Stuart Sapphires and Various Royal British Sapphire
Posted on September 2nd, 2023 02:00 PM
Among the plentiful dazzling gemstones affixed to Britain’s Crown Jewels, one of the most prominent is an intense blue gemstone with a distinguished history: the Stuart Sapphire.
What is Stuart Sapphire?
This particular blue sapphire has a weight of 104 carats and measures 20.8 grams. Its place of origin is said to have been in Asia, maybe in what is now the country of Afghanistan, Sri Lanka, Myanmar, or Kashmir. This gemstone is one of the many glistening jewels that are set into the Imperial State Crown of Britain. It has a fascinatingly complicated past and is one of the regal gemstones of the crown. The subtle stone is described by Youngblood and Davenport in their formative work on the British royal jewels showcasing the following characteristics: "oval in shape, approximately one and a half inches in length by one inch in breadth, and is set in a gold brooch." This gleaming Stuart obviously places a high value on it despite having minimal flaws since its color is vibrant and it was considered to be of significant worth. It can be meticulously planned when drilled into one end of the stone, most likely in order to add some connection that would allow the stone to be used as a pendant.
History of Stuart Sapphire
Although its early history is not well documented, it is likely to have been owned by Charles 2nd, and when James 7th and 2nd fled to France during the Great Revolution in England in December 1688, was most likely one of his jewels.
He passed it on to his son, James Stuart, also known as the "Old Pretender," who then gave it to his youngest son, Henry Benedict, later recognized as Cardinal York. George 3rd purchased the sapphire from the cardinal, who was the last remaining descendant of James 7th and 2nd. In the year 1807, George 3rd brought it back to England from Italy.
Queen Victoria wore the Imperial State Crown with the diamond positioned at the forefront of the crown, immediately beneath the Black Prince's Ruby.
In 1909, during the reign of Edward 7th, the crown was relocated to accommodate a 317-carat (63.4 g) diamond called Cullinan 2nd. In 1937, a replica of Victoria's crown still lodges that spot in the Imperial State Crown, which Elizabeth 2nd wears today.
Among the Crown Jewels, the Stuart Sapphire is on display in the Tower of London's Jewel House.
Let’s Read More About Different Royal British Sapphire
- Imperial State Crown It is a spectacular state crown of Her Majesty the Queen, worn during every state opening of parliament, curated with two massive, gleaming sapphires.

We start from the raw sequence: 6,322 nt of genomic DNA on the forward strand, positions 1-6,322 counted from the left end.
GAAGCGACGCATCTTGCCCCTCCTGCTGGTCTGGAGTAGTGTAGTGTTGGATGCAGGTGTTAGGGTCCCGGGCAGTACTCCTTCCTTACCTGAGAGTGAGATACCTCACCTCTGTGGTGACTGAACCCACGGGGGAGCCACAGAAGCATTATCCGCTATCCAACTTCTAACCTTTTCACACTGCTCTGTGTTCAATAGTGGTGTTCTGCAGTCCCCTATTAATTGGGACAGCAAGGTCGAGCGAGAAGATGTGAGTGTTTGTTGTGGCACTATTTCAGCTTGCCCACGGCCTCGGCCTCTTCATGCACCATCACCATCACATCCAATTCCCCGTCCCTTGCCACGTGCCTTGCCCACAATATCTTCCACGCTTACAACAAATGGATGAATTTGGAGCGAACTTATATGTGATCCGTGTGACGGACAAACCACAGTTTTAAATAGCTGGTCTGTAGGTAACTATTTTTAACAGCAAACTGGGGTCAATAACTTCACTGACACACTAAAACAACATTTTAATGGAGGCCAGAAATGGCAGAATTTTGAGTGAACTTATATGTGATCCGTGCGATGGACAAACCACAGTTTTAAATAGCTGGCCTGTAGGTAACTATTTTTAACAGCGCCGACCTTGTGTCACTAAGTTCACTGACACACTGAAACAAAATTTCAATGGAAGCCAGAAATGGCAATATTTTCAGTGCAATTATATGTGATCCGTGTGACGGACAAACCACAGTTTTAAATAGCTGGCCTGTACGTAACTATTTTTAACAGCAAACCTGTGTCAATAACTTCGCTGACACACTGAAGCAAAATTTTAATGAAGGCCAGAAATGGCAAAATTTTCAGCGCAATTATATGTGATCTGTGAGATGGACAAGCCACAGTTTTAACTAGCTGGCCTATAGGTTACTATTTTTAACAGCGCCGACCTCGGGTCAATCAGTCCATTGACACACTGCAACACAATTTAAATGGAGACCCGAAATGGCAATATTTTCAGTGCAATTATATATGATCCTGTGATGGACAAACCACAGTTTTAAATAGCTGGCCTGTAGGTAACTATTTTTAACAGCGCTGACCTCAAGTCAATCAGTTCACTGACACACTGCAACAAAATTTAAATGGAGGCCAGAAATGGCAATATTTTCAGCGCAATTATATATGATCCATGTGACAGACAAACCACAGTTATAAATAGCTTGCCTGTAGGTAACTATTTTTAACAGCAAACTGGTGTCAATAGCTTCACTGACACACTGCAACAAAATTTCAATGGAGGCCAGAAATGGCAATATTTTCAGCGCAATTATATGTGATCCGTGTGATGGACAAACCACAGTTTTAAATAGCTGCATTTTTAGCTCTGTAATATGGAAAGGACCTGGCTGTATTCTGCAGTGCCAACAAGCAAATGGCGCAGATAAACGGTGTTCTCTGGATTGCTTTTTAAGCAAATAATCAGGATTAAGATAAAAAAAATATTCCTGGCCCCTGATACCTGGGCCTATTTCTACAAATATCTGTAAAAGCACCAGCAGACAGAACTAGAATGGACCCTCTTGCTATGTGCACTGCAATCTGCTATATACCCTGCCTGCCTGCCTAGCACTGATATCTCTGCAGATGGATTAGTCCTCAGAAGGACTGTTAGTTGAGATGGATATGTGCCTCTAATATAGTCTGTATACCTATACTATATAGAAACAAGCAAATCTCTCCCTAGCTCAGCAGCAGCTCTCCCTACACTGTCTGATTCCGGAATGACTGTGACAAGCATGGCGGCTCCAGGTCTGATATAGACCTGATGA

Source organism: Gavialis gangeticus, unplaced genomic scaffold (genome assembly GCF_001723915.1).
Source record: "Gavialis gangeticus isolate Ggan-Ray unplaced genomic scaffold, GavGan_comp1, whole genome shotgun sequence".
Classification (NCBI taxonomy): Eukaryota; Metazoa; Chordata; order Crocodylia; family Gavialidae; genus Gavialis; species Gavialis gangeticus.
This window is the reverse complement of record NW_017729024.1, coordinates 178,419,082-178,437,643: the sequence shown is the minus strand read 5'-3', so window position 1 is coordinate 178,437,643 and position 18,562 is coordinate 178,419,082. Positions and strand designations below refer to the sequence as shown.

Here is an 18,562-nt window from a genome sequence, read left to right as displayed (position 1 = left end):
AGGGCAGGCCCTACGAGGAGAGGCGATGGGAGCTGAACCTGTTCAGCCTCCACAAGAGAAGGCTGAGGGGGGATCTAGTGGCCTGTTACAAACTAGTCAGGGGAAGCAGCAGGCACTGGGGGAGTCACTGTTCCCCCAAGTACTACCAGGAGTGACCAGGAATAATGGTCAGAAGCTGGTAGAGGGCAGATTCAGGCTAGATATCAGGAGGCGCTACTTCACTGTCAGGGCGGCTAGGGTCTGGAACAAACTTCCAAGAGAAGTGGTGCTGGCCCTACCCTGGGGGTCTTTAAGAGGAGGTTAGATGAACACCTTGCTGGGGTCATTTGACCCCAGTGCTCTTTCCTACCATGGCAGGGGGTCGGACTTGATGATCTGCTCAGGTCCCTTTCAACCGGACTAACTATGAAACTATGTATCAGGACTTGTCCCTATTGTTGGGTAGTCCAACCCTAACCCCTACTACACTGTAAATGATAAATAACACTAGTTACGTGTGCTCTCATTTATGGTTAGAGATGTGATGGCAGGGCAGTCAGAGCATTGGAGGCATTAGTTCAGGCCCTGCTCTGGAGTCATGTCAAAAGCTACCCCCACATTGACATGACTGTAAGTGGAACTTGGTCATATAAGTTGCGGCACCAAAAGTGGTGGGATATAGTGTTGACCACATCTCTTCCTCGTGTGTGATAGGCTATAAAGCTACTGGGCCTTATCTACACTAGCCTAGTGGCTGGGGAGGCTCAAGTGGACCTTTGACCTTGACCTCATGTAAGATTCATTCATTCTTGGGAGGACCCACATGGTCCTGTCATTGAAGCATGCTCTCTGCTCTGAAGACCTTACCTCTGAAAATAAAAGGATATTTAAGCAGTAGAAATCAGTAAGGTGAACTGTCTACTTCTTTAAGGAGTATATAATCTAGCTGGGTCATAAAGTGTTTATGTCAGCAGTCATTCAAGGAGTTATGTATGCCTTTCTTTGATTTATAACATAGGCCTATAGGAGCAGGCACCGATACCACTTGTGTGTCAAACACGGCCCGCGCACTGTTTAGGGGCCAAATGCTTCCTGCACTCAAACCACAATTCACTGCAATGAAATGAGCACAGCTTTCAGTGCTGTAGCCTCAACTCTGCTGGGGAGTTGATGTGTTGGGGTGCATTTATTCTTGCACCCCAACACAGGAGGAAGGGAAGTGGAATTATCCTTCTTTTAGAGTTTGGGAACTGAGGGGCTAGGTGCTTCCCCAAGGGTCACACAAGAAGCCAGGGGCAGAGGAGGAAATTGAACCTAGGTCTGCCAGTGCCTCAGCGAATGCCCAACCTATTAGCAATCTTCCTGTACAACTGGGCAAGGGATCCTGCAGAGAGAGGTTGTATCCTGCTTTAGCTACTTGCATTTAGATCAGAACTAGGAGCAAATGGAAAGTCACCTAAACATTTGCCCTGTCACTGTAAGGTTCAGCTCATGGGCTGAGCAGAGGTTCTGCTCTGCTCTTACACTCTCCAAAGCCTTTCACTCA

- The St. Edward's Sapphire It has been cut in the shape of an octagonal rose. The stone is considered the coronation ring of Edward the Confessor, who ascended the throne of England. Queen Victoria added this stone to the Imperial State Crown. It was placed at the center of the crown, where it was privileged to be the elite crown worn by Queen Elizabeth 2nd.
Keep seeking additional insights:- World Of Famous Faceted Blue Sapphires
- The Stuart Sapphire is a prominent 104 carat cabochon with a vibrant blue hue, encompassing a few inclusions, and probably drilled to be worn as a pendant for routine usage. It was believed to belong to Charles 2nd and was curated in the Imperial State Crown of Queen Victoria, placed at the front of the circlet (band), just underneath the black ruby.
- The Prince Albert Brooch presents a massive faceted sapphire of about 20–30 carats enclosed by twelve tiny diamonds. It was gifted to Queen Victoria by Prince Albert just a day before their wedding in 1840. It was inherited by Queen Elizabeth in 1952.
- The Empress Marie Feodorovna of Russia’s Brooch consists of a huge sapphire cabochon with two consistent rows of diamonds along a pearl drop. It was the first wedding gift to Princess Dagmar of Denmark from the Prince and Princess of Wales (brother and sister-in-law) in the year 1866, at the time she was getting married to Emperor Tsar Alexander.
Stuart Sapphire and blue sapphire
Stuart Sapphire, also known as simple blue sapphire, has meaning and importance that a normal person can relate to. Sapphires are the most highly recognized blue gemstones, which is perhaps why people often associate them with heavenly concepts. The moniker "the divine stone" was given to it in various civilizations as a result of this trait. In the Christian religion, the sapphire is regarded as the precious stone that most symbolizes chastity, purity, and wisdom. On the other hand, people in certain parts of Southeast Asia and India consider it to be one of the nine precious stones that specifically symbolize the heavens. In this context, the yellow sapphire is meant to stand in for Jupiter, while the blue sapphire is meant to stand in for Saturn. Because of this, some people believed that the name "sapphire" meant "dear to the planet Saturn," but it might simply mean "blue stone."
The Imperial State Crown of Britain and the sapphires are the most historically impressive sapphire jewels currently known. These stones, like all sapphire jewelry, are representative of the gemstone's widespread popularity since they epitomize the significance that people have placed on sapphires.